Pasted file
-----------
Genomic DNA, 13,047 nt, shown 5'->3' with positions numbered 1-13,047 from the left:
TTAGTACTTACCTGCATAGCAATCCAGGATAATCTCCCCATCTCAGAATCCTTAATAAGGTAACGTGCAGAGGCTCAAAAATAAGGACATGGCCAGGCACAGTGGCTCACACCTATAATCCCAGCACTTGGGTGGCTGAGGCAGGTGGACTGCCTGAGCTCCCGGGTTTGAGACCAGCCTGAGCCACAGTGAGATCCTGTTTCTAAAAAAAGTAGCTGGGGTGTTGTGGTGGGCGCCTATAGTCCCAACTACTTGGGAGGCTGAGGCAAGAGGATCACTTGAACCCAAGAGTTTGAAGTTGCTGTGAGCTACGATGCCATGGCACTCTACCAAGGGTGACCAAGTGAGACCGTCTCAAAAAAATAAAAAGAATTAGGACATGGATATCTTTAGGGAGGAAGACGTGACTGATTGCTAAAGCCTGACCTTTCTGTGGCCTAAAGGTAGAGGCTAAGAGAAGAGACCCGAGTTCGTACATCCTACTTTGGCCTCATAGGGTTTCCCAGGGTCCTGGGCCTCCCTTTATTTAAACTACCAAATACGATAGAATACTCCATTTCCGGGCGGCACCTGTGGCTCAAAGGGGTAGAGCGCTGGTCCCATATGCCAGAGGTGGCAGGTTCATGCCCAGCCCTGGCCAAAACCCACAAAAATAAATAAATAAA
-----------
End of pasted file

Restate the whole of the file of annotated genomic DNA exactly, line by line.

Genomic DNA, 13,047 nt, shown 5'->3' with positions numbered 1-13,047 from the left:
TTAGTACTTACCTGCATAGCAATCCAGGATAATCTCCCCATCTCAGAATCCTTAATAAGGTAACGTGCAGAGGCTCAAAAATAAGGACATGGCCAGGCACAGTGGCTCACACCTATAATCCCAGCACTTGGGTGGCTGAGGCAGGTGGACTGCCTGAGCTCCCGGGTTTGAGACCAGCCTGAGCCACAGTGAGATCCTGTTTCTAAAAAAAGTAGCTGGGGTGTTGTGGTGGGCGCCTATAGTCCCAACTACTTGGGAGGCTGAGGCAAGAGGATCACTTGAACCCAAGAGTTTGAAGTTGCTGTGAGCTACGATGCCATGGCACTCTACCAAGGGTGACCAAGTGAGACCGTCTCAAAAAAATAAAAAGAATTAGGACATGGATATCTTTAGGGAGGAAGACGTGACTGATTGCTAAAGCCTGACCTTTCTGTGGCCTAAAGGTAGAGGCTAAGAGAAGAGACCCGAGTTCGTACATCCTACTTTGGCCTCATAGGGTTTCCCAGGGTCCTGGGCCTCCCTTTATTTAAACTACCAAATACGATAGAATACTCCATTTCCGGGCGGCACCTGTGGCTCAAAGGGGTAGAGCGCTGGTCCCATATGCCAGAGGTGGCAGGTTCATGCCCAGCCCTGGCCAAAACCCACAAAAATAAATAAATAAA